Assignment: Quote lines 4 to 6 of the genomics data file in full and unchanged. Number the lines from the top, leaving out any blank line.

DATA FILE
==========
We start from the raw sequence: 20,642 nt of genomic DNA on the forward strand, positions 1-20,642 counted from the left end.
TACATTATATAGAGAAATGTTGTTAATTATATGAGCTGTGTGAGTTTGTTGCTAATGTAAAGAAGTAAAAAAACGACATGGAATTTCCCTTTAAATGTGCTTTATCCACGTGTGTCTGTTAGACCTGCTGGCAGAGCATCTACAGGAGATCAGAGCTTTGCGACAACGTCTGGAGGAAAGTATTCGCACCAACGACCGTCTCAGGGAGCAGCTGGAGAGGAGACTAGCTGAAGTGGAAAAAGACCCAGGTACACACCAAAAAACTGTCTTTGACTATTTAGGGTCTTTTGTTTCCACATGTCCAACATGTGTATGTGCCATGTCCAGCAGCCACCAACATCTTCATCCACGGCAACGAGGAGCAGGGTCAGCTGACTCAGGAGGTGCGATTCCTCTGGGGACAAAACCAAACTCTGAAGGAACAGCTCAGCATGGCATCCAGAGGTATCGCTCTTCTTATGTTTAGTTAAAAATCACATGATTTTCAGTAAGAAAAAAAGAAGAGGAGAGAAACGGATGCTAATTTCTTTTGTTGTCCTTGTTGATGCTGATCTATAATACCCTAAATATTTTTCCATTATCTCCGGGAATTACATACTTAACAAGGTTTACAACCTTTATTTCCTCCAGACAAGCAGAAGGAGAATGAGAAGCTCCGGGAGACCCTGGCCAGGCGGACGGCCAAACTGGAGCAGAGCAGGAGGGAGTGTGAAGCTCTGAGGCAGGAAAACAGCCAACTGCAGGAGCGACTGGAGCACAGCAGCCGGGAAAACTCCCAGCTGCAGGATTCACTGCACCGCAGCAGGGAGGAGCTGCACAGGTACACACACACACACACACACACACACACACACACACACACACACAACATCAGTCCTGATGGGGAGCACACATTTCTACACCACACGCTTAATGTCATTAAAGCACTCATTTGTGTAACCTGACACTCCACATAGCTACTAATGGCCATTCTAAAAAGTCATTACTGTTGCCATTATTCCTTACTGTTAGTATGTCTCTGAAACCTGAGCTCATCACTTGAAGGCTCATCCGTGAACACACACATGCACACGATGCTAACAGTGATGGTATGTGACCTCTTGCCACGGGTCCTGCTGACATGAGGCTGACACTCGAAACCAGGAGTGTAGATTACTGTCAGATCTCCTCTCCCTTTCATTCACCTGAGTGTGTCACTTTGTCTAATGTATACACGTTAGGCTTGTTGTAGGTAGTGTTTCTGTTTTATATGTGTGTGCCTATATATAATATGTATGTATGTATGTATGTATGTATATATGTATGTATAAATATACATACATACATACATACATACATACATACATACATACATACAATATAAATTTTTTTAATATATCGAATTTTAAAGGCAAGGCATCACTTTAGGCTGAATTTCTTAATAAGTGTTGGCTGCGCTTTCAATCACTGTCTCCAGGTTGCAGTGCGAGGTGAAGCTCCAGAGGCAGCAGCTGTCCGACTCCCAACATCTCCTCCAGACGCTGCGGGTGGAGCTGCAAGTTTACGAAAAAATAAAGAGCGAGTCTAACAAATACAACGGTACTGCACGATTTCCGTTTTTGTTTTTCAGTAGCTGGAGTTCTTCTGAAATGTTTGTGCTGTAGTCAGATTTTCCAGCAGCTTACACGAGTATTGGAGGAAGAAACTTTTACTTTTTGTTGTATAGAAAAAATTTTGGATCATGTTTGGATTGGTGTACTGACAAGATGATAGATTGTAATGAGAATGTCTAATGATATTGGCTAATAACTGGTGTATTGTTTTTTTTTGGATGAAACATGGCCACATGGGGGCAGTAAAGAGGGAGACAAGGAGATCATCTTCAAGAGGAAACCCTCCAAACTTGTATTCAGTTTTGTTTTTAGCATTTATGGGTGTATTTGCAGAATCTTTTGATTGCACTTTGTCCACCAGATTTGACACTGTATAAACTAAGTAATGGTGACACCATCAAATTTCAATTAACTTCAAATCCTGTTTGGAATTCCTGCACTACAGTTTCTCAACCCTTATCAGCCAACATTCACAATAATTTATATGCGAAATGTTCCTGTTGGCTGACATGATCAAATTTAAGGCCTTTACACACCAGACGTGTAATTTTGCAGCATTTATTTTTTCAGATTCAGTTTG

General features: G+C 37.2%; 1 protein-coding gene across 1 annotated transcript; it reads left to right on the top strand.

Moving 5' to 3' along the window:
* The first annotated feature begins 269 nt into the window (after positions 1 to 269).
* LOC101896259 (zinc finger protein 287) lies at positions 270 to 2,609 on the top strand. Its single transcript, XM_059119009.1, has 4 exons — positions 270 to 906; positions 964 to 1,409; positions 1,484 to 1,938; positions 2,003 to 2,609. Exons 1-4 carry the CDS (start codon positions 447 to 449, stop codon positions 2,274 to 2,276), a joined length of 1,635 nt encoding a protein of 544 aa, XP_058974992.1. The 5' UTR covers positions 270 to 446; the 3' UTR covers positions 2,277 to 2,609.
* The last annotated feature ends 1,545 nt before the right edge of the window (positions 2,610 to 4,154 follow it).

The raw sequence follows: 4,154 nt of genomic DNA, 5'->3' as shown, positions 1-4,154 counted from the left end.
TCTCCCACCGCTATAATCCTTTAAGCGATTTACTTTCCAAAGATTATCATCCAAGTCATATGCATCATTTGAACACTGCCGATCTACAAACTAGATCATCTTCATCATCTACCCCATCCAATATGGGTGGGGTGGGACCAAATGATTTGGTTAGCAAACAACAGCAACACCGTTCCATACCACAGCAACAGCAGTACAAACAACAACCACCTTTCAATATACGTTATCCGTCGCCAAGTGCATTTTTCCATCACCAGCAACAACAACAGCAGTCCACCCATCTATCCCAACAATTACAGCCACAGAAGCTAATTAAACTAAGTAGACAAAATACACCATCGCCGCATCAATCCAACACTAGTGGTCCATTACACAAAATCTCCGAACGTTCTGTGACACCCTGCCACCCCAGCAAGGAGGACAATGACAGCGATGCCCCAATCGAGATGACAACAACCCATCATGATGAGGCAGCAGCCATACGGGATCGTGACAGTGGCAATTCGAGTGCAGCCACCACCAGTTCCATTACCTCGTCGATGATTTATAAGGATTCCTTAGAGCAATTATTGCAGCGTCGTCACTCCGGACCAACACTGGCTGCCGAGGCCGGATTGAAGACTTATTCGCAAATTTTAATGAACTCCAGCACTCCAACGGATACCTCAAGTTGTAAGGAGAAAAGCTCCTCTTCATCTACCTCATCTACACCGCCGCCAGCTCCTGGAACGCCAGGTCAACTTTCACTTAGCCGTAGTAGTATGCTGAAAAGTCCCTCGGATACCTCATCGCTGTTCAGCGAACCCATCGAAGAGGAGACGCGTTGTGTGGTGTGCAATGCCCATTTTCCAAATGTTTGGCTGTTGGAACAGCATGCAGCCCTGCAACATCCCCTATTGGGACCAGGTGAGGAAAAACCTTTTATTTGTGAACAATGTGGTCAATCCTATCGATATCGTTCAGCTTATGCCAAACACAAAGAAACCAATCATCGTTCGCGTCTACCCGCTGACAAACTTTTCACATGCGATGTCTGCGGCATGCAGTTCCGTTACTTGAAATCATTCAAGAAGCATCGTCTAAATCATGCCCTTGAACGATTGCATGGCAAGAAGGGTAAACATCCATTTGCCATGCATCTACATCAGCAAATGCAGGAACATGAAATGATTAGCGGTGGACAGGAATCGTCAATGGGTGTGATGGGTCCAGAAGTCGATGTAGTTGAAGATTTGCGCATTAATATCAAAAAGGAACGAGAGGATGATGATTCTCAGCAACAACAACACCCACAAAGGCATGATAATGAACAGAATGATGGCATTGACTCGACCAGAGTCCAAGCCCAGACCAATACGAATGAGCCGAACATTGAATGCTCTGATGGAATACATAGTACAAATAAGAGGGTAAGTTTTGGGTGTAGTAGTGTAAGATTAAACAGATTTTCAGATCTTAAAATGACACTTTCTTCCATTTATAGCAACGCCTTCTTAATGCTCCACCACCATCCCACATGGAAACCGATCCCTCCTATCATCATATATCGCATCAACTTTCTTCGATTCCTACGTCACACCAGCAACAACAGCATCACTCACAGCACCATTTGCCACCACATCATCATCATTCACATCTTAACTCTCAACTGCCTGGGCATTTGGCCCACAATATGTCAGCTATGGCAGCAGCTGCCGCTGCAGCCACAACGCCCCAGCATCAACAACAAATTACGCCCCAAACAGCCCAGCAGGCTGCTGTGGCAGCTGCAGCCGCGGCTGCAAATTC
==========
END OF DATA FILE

Moving 5' to 3' along the window:
* The first annotated feature begins 269 nt into the window (after positions 1 to 269).
* LOC101896259 (zinc finger protein 287) lies at positions 270 to 2,609 on the top strand. Its single transcript, XM_059119009.1, has 4 exons — positions 270 to 906; positions 964 to 1,409; positions 1,484 to 1,938; positions 2,003 to 2,609. Exons 1-4 carry the CDS (start codon positions 447 to 449, stop codon positions 2,274 to 2,276), a joined length of 1,635 nt encoding a protein of 544 aa, XP_058974992.1. The 5' UTR covers positions 270 to 446; the 3' UTR covers positions 2,277 to 2,609.